A Cross Correlation-Based Stock Forecasting Model
By: Sungil Kim, Michael E. Baginski
Researchers are continuously seeking to develop and improve stock forecasting models by analyzing the past value of a company and predicting future performance based on past data trends. Prior literature on stock analysis focuses heavily on forecasting a single stock price based on its own past data. This type of analysis is susceptible to stock market volatility and not very effective for intraday trading; in addition, it is difficult to apply a method used for a particular stock market sector to other market sectors. In this study, we present a cross-correlation-based forecasting model using sets of closely related stocks to forecast future stock performance.
Cross-correlating two stocks works as follows: When the price of stock A is related to the price of stock B but there is a time delay of K days, predicting stock B’s price based on stock A’s price will reflect the future performance of stock A, K days earlier. For highly correlated pairs, the two stocks are assumed to exhibit a similar pattern in the short term. For a long-term investment, an algorithm must be run continuously that “buys” stock B whenever stock A shows a marked increase in price if the correlation is strong and delayed by K days. The algorithm will also include a sell price once the order is filled that reflects the expected increase in value of stock B.
The proposed forecasting model discussed generates buy and sell signals along with corresponding trade dates and takes the following inputs: a pair of stocks, range of dates, correlation coefficient () threshold, and maximum number of tries. The model first retrieves data from two stocks in a specified range of dates. Then, it calculates the cross-correlation and finds (1) whether the two stocks are strongly correlated ( > -threshold) and (2) whether the time delay (lag) between the two stocks is not zero. After these two conditions are met, the forecasting model generates a buy or sell signal depending on the performance of one stock that influences the other stock with the lag. In case either of the two conditions fails, the algorithm either adjusts the range of dates or changes the pair of stocks when it reaches the maximum number of tries.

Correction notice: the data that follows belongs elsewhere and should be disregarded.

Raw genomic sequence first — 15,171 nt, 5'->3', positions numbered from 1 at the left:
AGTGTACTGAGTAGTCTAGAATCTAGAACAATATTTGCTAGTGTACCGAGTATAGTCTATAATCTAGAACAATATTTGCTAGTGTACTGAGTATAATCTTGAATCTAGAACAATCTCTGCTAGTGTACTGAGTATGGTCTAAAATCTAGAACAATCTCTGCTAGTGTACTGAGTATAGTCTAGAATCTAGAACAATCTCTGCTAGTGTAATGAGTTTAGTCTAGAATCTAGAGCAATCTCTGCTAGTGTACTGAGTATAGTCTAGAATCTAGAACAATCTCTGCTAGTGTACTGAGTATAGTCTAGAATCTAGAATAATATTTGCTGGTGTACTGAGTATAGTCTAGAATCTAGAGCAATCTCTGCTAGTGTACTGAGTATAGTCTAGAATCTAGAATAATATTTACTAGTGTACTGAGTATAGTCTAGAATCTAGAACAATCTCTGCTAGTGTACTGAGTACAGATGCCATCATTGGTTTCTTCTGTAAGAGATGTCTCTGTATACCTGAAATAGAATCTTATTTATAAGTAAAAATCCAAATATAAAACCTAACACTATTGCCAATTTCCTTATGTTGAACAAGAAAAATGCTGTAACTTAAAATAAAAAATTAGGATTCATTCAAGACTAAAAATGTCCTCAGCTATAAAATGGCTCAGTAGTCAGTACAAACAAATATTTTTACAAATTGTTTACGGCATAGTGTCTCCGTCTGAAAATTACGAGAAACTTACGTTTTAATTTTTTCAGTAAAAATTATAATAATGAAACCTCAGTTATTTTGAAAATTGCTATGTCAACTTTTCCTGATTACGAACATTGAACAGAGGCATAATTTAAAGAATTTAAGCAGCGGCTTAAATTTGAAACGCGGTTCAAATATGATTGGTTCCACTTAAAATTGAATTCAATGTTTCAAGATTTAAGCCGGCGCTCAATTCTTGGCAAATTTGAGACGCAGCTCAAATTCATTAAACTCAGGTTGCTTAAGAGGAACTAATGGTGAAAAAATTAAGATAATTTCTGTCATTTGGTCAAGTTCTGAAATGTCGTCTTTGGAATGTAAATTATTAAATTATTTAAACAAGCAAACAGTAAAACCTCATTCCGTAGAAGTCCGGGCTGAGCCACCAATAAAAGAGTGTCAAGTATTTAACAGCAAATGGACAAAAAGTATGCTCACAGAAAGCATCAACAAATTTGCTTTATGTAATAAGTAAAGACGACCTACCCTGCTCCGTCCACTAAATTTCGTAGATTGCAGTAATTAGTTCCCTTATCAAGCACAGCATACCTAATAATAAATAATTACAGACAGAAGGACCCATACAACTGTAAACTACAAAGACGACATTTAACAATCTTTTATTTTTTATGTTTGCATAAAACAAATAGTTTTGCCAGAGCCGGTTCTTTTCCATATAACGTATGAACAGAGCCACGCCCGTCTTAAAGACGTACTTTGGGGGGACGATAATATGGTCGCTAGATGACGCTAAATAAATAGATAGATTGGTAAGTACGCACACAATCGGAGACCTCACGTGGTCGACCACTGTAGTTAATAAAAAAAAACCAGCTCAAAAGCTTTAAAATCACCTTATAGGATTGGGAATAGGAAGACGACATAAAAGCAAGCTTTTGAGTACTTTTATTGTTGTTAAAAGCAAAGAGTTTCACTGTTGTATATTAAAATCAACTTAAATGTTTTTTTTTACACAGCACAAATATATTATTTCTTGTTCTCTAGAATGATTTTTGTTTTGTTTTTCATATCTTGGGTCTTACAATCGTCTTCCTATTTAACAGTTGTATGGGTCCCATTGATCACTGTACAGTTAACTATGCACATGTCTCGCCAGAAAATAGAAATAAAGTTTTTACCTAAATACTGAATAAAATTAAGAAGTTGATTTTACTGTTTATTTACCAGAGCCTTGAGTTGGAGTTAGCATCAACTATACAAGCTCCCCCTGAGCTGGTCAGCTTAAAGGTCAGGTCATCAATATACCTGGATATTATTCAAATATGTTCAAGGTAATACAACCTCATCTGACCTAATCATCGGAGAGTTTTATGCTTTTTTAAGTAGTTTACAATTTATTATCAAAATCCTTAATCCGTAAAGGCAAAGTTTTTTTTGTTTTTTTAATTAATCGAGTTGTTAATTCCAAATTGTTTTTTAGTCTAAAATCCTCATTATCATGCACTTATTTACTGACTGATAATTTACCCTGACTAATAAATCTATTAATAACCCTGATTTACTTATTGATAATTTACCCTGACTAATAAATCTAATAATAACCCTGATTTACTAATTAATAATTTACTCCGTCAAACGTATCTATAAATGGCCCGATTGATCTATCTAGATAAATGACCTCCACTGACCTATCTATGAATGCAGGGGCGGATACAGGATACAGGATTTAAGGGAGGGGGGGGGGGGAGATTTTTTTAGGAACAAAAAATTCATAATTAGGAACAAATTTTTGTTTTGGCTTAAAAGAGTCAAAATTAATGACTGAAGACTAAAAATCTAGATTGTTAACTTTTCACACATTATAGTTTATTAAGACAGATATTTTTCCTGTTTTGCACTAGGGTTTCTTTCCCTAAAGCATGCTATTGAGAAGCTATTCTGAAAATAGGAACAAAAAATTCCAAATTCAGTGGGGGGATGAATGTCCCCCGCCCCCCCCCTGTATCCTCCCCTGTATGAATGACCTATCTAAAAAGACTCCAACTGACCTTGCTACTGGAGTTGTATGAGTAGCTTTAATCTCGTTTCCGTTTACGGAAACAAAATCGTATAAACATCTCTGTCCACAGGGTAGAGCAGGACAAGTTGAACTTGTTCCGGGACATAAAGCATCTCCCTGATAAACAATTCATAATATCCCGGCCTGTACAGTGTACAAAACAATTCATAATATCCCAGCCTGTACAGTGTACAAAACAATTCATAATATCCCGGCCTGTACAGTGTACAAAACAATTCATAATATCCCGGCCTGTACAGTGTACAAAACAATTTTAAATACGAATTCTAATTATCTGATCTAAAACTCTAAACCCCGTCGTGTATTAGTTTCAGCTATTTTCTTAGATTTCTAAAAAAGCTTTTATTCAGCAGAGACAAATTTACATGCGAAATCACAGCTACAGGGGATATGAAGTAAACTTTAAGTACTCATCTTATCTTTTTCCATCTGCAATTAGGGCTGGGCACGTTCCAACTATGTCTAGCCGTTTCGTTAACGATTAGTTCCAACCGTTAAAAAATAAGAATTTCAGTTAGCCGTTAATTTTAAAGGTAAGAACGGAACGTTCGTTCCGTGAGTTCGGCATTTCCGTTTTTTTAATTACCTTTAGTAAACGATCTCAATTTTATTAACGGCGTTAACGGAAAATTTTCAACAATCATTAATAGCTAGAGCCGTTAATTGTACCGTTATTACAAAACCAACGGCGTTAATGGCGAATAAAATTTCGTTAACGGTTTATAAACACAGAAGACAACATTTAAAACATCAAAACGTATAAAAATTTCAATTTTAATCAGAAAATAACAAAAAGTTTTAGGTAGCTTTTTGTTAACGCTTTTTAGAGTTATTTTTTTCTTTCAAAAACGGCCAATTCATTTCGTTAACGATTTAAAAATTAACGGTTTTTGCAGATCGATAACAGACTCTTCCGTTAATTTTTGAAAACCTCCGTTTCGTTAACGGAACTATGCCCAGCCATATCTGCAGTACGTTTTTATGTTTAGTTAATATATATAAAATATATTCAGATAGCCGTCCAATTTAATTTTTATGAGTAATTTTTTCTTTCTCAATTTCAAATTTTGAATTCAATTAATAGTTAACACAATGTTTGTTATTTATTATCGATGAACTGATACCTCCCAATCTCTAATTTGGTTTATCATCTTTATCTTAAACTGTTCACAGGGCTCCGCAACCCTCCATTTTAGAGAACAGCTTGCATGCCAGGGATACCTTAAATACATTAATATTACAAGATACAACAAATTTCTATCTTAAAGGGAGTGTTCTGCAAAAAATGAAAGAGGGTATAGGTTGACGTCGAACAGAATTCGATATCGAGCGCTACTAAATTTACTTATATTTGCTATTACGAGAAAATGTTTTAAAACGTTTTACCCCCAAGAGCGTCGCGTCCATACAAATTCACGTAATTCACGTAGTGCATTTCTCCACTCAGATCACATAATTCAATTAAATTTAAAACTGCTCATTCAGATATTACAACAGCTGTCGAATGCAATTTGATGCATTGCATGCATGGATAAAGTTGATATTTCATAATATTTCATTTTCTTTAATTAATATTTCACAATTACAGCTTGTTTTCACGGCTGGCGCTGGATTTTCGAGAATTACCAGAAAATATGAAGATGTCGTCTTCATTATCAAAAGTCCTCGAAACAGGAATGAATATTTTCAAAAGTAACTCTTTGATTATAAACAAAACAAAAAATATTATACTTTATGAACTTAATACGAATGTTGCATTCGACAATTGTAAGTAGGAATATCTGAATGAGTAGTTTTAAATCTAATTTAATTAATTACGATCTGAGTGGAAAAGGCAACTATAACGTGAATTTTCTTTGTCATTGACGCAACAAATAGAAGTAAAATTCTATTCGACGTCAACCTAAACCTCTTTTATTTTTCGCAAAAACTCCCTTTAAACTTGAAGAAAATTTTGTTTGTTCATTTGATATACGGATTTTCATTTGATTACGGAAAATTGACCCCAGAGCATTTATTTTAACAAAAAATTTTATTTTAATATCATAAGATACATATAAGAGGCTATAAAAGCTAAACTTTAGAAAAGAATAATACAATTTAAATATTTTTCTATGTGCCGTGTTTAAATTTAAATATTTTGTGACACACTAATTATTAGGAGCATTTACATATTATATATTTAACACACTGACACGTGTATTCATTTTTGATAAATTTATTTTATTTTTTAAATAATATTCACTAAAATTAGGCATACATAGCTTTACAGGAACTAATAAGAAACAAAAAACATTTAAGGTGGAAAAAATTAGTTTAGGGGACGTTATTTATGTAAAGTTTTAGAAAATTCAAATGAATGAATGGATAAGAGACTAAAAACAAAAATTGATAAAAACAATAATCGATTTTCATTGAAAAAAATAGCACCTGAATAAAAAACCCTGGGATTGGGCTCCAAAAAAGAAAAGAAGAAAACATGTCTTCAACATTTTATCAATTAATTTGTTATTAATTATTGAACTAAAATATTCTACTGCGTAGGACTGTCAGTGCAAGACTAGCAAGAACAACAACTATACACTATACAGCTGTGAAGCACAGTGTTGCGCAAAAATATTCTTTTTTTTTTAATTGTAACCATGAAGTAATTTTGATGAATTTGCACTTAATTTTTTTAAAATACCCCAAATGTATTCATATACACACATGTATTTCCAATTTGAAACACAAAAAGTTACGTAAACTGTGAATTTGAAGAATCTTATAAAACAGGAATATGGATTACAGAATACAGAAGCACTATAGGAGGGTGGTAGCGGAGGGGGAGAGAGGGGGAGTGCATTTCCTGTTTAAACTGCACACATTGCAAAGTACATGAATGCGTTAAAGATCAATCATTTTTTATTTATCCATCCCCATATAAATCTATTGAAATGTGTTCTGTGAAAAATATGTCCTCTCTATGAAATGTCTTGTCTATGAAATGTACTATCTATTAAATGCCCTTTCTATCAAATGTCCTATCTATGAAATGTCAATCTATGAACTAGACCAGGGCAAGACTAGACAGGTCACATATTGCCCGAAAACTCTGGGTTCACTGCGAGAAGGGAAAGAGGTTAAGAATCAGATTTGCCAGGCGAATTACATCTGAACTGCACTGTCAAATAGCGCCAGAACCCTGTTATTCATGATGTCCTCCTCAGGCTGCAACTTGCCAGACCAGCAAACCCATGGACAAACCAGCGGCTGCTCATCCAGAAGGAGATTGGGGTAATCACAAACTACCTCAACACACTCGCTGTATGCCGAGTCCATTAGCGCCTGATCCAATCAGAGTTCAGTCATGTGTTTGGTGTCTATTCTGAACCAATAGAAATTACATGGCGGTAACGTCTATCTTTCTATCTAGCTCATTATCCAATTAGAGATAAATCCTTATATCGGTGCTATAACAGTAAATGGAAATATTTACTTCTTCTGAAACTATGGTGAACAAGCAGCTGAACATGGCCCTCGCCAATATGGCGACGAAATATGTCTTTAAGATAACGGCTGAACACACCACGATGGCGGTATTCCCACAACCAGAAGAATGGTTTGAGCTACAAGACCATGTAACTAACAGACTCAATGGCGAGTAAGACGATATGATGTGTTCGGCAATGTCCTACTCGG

The accuracy of the developed model is measured using U.S. stocks from the energy sector, which is more volatile than the technology sector and other indexes (e.g., S&P 500). We chose the energy sector to measure the resistance to volatility, effectiveness and accuracy, and profit per dollar. In particular, we chose Whiting Petroleum Corporation (WLL) and United States Oil Fund (USO), used data from the previous seven years to compute the cross-correlation, and forecasted for 47 days. Results show that the proposed model accurately forecasts the upward trend 15 out of 17 times (88.2%) and the downward trend 26 out of 30 times (86.7%), for a total of 87.2% (Figure 1). Compared to a previous study1 that uses a data-mining algorithm with lagged correlation with 67% accuracy, the proposed model is significantly more accurate. Furthermore, the proposed model generates 3.2% profit per dollar over the span of the 47-day forecast interval. This result shows that the developed forecasting model is ideal for high-risk, high-return investments. In addition, the model can be used for intraday trading for a pair of stocks with a lag of less than a day.
This research developed a cross-correlation-based forecasting model and demonstrated that a pair of strongly related stocks shows a similar trend in the near future, unless the lag time is too big (greater than several months). The proposed model provides new insight to researchers, investors, and individuals regarding how cross-correlation can improve the accuracy of forecasting highly volatile stocks.
 C. Fonseka and L. Liyanage. “A Data Mining Algorithm to Analyse Stock Market Data using Lagged Correlation”. In Information and Automation for Sustainability (ICIAFS), 2008 4th International Conference on, 2008.
Statement of Research Advisor
During the last year, I have directed Sungil Kim’s research in using cross-correlation information for classes of stocks to predict future stock performance. The method he developed does work, and the forecasting technique could easily be applied in other arenas such as weather prediction. He has done an excellent job and we are planning on publishing his results shortly.
–Michael E. Baginski, Electrical & Computer Engineering
Last modified: November 17, 2016